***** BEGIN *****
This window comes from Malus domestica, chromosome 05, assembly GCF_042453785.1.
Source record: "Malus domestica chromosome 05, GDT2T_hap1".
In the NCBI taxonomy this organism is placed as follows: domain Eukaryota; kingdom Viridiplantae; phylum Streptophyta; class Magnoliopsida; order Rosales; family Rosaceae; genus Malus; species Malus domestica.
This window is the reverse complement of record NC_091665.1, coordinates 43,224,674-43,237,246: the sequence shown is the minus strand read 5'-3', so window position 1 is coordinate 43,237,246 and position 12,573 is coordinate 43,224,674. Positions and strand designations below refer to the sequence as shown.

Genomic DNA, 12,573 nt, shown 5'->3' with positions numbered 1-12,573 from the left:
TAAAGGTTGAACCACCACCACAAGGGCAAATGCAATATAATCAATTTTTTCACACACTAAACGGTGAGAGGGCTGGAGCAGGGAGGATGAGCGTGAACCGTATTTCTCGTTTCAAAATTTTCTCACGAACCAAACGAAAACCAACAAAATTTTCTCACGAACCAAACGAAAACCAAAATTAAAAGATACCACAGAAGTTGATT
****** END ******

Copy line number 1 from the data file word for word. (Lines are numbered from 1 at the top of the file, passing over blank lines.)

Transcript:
This window comes from Malus domestica, chromosome 05, assembly GCF_042453785.1.